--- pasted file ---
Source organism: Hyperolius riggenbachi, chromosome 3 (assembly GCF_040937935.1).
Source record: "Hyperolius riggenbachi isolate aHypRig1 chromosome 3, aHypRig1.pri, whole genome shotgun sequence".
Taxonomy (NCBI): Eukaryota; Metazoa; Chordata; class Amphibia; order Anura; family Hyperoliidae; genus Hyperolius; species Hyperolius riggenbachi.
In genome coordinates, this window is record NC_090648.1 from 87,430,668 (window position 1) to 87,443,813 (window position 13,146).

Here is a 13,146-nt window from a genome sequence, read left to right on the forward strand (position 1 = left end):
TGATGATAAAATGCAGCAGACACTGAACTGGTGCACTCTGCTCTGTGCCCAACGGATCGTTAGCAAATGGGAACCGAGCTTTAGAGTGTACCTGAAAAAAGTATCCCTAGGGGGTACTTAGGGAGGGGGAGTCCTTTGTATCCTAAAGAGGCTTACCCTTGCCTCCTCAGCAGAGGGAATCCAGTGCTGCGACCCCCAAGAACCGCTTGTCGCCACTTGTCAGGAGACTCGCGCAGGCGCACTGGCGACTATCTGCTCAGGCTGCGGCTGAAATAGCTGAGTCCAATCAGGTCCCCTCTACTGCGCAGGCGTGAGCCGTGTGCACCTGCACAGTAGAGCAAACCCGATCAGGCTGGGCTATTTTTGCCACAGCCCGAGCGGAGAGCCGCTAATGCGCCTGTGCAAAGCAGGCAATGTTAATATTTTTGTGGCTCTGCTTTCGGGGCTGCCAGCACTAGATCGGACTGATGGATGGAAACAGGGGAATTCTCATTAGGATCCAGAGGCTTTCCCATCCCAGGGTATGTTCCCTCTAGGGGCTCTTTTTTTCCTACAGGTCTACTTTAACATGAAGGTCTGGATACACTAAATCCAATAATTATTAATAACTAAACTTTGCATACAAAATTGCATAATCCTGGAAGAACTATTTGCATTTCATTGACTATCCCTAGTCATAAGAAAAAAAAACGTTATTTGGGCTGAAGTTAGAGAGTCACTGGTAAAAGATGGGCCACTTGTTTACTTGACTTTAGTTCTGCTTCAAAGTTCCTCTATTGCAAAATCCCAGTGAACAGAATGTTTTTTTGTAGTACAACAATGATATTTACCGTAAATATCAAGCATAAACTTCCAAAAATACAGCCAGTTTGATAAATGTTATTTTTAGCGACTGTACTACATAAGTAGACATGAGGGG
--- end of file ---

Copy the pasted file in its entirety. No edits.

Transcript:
Source organism: Hyperolius riggenbachi, chromosome 3 (assembly GCF_040937935.1).
Source record: "Hyperolius riggenbachi isolate aHypRig1 chromosome 3, aHypRig1.pri, whole genome shotgun sequence".
Taxonomy (NCBI): Eukaryota; Metazoa; Chordata; class Amphibia; order Anura; family Hyperoliidae; genus Hyperolius; species Hyperolius riggenbachi.
In genome coordinates, this window is record NC_090648.1 from 87,430,668 (window position 1) to 87,443,813 (window position 13,146).

Here is a 13,146-nt window from a genome sequence, read left to right on the forward strand (position 1 = left end):
TGATGATAAAATGCAGCAGACACTGAACTGGTGCACTCTGCTCTGTGCCCAACGGATCGTTAGCAAATGGGAACCGAGCTTTAGAGTGTACCTGAAAAAAGTATCCCTAGGGGGTACTTAGGGAGGGGGAGTCCTTTGTATCCTAAAGAGGCTTACCCTTGCCTCCTCAGCAGAGGGAATCCAGTGCTGCGACCCCCAAGAACCGCTTGTCGCCACTTGTCAGGAGACTCGCGCAGGCGCACTGGCGACTATCTGCTCAGGCTGCGGCTGAAATAGCTGAGTCCAATCAGGTCCCCTCTACTGCGCAGGCGTGAGCCGTGTGCACCTGCACAGTAGAGCAAACCCGATCAGGCTGGGCTATTTTTGCCACAGCCCGAGCGGAGAGCCGCTAATGCGCCTGTGCAAAGCAGGCAATGTTAATATTTTTGTGGCTCTGCTTTCGGGGCTGCCAGCACTAGATCGGACTGATGGATGGAAACAGGGGAATTCTCATTAGGATCCAGAGGCTTTCCCATCCCAGGGTATGTTCCCTCTAGGGGCTCTTTTTTTCCTACAGGTCTACTTTAACATGAAGGTCTGGATACACTAAATCCAATAATTATTAATAACTAAACTTTGCATACAAAATTGCATAATCCTGGAAGAACTATTTGCATTTCATTGACTATCCCTAGTCATAAGAAAAAAAAACGTTATTTGGGCTGAAGTTAGAGAGTCACTGGTAAAAGATGGGCCACTTGTTTACTTGACTTTAGTTCTGCTTCAAAGTTCCTCTATTGCAAAATCCCAGTGAACAGAATGTTTTTTTGTAGTACAACAATGATATTTACCGTAAATATCAAGCATAAACTTCCAAAAATACAGCCAGTTTGATAAATGTTATTTTTAGCGACTGTACTACATAAGTAGACATGAGGGG